A drug conviction has the power to negatively impact your entire life. Regardless of whether the charges are felony or misdemeanor, a conviction can lead to thousands of dollars in fines, months or years of incarceration, the suspension of your driver’s license, and the creation of a permanent criminal record which will continue to haunt you long after you are released from jail or prison. With a drug arrest in your history, you may be denied for jobs, loans, and even opportunities to buy or rent certain properties.
The bottom line is that if you’re facing drug charges, you need to act fast. Utah criminal defense attorney Darwin Overson has more than 15 years of experience handling thousands of cases on behalf of juvenile and adult clients, and is ready to fight aggressively to protect your rights and challenge the allegations.
To set up a free and completely confidential case evaluation, call Darwin today at (801) 758-2287.
Factors that Influence Criminal Penalties for Drug Crimes in West Jordan
There are quite a few factors which can influence how drug offenses are criminally categorized in the state of Utah. These factors include:
- The quantity of the substance involved in the alleged offense. Generally speaking, as the quantity increases, the classification rises and the penalties become harsher.
- Whether the defendant was in possession of items which could indicate intent to sell or distribute narcotics, such as individual baggies, weighing scales, or mixing tools for preparing doses. Convictions which involve sales, distribution, trafficking, and transportation tend to be penalized more harshly than convictions involving strictly personal use. Drug possession for personal use is sometimes called “simple possession.”
- Whether the defendant has any previous drug convictions. The more offenses an individual has on his or her record, the less forgiving the courts are likely to be.
- Whether the offense involved an element of child endangerment, such as a marijuana DUI with a young child riding as a passenger. Similarly, crimes which occur in designated school zones can receive increased penalties.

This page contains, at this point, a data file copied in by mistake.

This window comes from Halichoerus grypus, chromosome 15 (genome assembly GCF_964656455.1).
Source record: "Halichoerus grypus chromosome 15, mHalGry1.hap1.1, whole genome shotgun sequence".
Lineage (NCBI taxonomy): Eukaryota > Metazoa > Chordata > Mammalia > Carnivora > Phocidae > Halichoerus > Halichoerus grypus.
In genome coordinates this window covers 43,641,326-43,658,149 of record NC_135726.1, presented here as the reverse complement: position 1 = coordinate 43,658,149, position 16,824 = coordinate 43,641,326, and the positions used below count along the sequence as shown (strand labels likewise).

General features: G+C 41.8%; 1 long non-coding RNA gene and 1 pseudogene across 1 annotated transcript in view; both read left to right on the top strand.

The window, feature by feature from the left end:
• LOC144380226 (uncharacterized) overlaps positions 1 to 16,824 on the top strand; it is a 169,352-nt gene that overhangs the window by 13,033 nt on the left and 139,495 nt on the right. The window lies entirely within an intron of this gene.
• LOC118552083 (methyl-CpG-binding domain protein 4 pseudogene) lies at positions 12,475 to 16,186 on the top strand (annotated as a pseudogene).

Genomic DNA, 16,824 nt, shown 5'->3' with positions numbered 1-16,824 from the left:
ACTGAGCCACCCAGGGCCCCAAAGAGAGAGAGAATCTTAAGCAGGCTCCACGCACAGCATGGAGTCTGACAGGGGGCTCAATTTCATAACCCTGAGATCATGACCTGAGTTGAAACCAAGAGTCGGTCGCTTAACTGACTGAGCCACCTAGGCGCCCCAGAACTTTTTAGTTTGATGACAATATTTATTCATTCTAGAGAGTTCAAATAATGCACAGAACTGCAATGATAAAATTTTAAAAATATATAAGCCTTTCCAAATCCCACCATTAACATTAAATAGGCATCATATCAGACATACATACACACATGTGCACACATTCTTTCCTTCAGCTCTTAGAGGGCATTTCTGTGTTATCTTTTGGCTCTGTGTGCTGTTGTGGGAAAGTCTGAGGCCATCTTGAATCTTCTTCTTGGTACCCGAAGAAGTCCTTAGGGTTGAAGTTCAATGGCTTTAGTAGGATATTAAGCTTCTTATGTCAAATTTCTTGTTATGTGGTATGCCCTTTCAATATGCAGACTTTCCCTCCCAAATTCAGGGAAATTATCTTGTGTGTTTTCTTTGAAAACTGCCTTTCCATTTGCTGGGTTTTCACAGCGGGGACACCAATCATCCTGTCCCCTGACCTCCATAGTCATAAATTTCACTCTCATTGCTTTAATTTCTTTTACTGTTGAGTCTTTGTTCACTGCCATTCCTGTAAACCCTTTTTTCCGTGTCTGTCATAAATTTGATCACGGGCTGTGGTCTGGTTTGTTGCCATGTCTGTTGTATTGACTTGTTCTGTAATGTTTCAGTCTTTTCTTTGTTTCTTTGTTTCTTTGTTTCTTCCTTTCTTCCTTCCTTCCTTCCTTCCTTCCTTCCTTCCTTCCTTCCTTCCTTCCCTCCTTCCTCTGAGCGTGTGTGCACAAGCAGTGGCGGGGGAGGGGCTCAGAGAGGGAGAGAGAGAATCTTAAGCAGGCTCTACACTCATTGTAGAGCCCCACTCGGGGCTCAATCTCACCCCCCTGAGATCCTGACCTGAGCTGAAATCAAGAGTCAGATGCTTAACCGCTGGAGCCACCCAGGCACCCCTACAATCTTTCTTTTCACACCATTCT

- The scheduling number associated with scheduled substances. Substances are scheduled not by the state, but by the DEA or Drug Enforcement Administration. In many cases, the lower the number is, the greater the potential for harsh legal consequences. For example, Schedule IV substances include Xanax and Valium, while Schedule I substances include heroin and LSD.
Fines and Sentences for Utah Drug Convictions
Depending on the factors discussed above, you could be facing the following maximum fines and sentences.
- Class B
- Fine — $1,000
- Sentence — 6 months, jail
- Class A
- Fine — $2,500
- Sentence — 1 year, jail
- Third Degree
- Fine — $5,000
- Sentence — 5 years, prison
- Second Degree
- Fine — $10,000
- Sentence — 15 years, prison
- First Degree
- Fine — $10,000
- Sentence — Life in prison
Our Utah Defense Attorneys Handling Marijuana Charges
Reforms to long-standing marijuana legislation have become an increasingly controversial topic throughout the United States over the past several years. Colorado, for example, is one of several states to completely legalize the personal and recreational use of cannabis. But while Utah shares a border with Colorado, its own marijuana laws are far less relaxed.
On the contrary, Utah is known for taking a hard stance on drug-related prosecution — and for imposing tough penalties when defendants are convicted. Furthermore, since Utah happens to share a border with Colorado, many state police departments have become extremely vigilant and aggressive when it comes to stopping cars traveling along suspect interstate routes.
In short, recreational use of marijuana remains illegal in Utah pending updates to the state’s current legislation. Possession in amounts up to one pound is a misdemeanor, while possession in amounts exceeding one pound is a felony. The class or degree of misdemeanor or felony depends on the precise amount of marijuana involved.
Is it Illegal to Possess Drug Paraphernalia in Utah?
In addition to making narcotic substances illegal, Utah’s laws also prohibit the possession and sale of drug paraphernalia. Under definitions supplied by the Utah Drug Paraphernalia Act (§58-37a-3), paraphernalia includes but is not limited to all of the following items:
- Any grow kits used for “planting… cultivating, growing, or harvesting” marijuana plants, or any other plants which are used to produce controlled substances.
- Any kits used for “manufacturing, compounding, converting, producing, processing, or preparing a controlled substance.”
- Any testing equipment meant to determine a drug’s quality or purity.
- Any balances or scales used to weigh out quantities.
- Any bowls, bongs, pipes, spoons, vials, or masks used to ingest or inhale controlled substances.
If you’ve been arrested and charged with drug possession, sales, cultivation, or related offenses, it’s a serious situation that demands attention from an experienced Salt Lake City criminal defense lawyer. Don’t wait until it’s already too late and you’re facing the prosecutor in court — call Darwin at (801) 758-2287 right away to schedule your free and private case evaluation.